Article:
What Is At Risk: The Bay Area Greenbelt?
At Risk: The Bay Area Greenbelt is the definitive research on the farms, ranches, and natural areas at risk of being lost forever to sprawl development.
It brings to light—out of the depths of planning documents—what the region’s future could hold if we do not stop sprawl.
“The San Francisco Bay Area’s natural lands provide fresh water, wildlife habitat, and protection against the effects of climate change. Defending these lands from being consumed is vital. Greenbelt Alliance’s work on forward-thinking and creative policies to save these places is critical to the future of the Bay Area.” Terry Tamminen, CEO – Leonardo DiCaprio Foundation
Across the Bay Area, the land at risk covers about 458 square miles—that’s 10 times the size of San Francisco. One of these vital landscapes is San Jose’s Coyote Valley. Watch to learn more and sign the petition to stop development in Coyote Valley.
293,100 acres of farms, ranches, and natural lands are at risk of development in the next 30 years. Of that land, 63,500 acres are likely to be consumed in the next 10 years.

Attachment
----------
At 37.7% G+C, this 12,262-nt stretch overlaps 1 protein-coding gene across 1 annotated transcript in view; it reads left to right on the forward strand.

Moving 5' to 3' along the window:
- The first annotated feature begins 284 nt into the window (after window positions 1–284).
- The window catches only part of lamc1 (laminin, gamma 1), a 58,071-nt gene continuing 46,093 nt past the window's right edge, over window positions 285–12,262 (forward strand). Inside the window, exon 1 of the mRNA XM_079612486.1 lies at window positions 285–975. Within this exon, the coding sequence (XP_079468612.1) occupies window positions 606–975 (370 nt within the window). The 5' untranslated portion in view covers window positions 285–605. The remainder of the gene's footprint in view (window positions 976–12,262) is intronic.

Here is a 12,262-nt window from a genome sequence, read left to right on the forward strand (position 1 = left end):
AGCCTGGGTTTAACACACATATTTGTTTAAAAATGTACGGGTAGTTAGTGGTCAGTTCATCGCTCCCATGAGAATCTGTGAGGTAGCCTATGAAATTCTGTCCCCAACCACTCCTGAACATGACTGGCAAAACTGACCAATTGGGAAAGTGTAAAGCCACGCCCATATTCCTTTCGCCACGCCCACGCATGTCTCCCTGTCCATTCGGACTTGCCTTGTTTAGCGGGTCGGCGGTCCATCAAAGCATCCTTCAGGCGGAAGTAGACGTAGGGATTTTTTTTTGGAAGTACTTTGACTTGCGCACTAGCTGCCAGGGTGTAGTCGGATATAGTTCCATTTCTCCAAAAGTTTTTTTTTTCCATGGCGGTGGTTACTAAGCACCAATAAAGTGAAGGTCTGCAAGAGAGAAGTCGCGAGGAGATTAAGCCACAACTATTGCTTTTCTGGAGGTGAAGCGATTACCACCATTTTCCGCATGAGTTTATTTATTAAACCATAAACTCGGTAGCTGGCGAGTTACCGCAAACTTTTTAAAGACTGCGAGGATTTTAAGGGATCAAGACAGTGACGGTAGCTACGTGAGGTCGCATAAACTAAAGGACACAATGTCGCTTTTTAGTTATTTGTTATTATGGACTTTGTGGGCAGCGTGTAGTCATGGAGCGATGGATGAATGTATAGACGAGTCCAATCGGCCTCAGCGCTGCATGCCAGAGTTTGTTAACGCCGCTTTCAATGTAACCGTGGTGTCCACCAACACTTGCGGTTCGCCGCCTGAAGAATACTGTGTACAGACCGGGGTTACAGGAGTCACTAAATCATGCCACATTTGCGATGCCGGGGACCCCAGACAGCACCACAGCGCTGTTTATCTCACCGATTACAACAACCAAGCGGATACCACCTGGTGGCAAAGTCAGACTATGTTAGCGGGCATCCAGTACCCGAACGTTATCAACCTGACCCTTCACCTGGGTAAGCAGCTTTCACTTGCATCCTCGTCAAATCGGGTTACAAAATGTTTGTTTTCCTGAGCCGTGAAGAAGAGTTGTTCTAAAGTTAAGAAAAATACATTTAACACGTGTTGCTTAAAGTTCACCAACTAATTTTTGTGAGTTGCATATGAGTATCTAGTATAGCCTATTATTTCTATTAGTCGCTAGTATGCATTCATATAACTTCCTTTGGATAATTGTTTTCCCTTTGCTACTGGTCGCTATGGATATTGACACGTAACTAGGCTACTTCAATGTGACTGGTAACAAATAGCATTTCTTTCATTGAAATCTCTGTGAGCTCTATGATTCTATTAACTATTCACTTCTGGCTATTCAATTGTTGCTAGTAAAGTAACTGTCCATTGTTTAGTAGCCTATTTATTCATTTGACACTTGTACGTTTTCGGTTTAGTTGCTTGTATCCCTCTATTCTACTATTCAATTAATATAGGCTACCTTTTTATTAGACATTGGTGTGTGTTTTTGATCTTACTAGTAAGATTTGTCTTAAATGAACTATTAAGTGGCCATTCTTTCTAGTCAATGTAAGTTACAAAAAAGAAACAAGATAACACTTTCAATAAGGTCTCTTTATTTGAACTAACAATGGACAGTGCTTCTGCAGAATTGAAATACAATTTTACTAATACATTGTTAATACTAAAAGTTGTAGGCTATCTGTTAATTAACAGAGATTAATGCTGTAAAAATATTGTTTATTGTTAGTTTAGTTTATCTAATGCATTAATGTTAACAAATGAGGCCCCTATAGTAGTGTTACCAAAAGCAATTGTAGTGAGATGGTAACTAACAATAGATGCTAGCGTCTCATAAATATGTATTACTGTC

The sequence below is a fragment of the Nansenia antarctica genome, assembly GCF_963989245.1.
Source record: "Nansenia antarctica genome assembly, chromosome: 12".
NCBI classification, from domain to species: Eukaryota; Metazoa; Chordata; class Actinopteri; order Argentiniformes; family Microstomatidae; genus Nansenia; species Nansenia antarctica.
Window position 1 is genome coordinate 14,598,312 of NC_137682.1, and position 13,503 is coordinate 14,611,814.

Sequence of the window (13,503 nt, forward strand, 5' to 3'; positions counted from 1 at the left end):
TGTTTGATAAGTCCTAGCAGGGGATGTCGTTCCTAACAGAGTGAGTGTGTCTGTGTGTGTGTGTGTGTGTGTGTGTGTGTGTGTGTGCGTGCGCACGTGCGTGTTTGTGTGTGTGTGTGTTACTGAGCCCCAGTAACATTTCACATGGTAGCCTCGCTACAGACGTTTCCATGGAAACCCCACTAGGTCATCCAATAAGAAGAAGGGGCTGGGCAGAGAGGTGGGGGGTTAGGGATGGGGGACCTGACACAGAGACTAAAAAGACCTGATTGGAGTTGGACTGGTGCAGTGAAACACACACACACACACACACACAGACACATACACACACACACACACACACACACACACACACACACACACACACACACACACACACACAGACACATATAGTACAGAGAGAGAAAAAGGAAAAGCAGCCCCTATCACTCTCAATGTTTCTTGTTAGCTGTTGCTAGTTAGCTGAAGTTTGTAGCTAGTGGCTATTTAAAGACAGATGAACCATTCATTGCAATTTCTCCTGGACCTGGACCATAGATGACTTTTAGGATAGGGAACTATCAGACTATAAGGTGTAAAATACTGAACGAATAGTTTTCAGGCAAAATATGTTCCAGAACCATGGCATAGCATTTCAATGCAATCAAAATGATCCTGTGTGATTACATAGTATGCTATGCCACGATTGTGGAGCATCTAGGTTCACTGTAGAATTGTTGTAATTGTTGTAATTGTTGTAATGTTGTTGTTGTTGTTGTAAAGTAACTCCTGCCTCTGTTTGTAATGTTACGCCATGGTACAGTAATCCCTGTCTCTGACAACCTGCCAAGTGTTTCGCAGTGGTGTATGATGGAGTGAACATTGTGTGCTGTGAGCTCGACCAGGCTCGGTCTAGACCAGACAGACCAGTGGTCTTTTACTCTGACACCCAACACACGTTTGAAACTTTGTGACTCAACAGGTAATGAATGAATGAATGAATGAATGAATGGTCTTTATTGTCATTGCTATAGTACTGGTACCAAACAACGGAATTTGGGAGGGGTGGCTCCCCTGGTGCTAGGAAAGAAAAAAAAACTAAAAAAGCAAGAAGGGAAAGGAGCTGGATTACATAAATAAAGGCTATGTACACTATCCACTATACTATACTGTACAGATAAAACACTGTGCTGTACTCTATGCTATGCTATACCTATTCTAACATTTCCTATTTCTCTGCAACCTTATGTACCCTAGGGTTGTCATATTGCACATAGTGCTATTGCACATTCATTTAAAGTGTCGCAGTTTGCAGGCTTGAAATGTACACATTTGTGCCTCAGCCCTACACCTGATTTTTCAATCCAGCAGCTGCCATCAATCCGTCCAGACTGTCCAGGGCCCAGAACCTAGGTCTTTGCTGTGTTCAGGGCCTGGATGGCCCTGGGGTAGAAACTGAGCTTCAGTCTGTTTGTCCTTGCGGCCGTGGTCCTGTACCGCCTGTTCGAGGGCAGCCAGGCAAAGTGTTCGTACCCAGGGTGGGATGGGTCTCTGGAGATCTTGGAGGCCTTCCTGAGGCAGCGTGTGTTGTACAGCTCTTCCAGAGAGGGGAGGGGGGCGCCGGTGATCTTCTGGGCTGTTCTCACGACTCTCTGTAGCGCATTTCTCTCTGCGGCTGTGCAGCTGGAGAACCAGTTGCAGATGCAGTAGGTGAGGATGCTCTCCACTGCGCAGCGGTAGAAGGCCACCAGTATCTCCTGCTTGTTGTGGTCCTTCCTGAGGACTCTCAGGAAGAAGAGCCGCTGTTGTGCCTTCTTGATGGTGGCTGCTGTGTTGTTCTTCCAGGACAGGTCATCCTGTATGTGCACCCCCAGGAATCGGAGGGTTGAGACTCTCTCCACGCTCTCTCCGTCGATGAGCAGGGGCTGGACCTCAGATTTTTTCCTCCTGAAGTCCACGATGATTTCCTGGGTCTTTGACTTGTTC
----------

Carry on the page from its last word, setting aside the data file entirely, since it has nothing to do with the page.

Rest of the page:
These lands are at risk, but there’s still time to speak up and save them.
GET THE DATA
WHAT IS A GREENBELT?
WHAT'S IT WORTH?
WHAT IS SPRAWL?
FIGHTING FOR THE GREENBELT
These local champions are stopping sprawl development from consuming our farms, ranches, and natural lands.
Read their stories in At Risk and join the fight.
The Critical Role of Greenbelts in Wildfire Resilience
The Bay Area is at a tipping point in its relationship to wildfire. There is huge potential for the region, and other places across the Western US, to accelerate greenbelts as critical land-use tools to bolster wildfire resilience.
White Paper: Coyote Valley & Groundwater Protection
Coyote Valley plays a crucial role in recharging the San Jose’s groundwater resources. It’s incredibly important to protect this piece of essential green infrastructure from potential contamination.
At Risk: The Bay Area Greenbelt 2017
Over six years, we cut the region’s land at risk of development by 20%. But in the hottest housing market in decades, are the Bay Area’s growth policies and plans still stopping sprawl? We have the answer.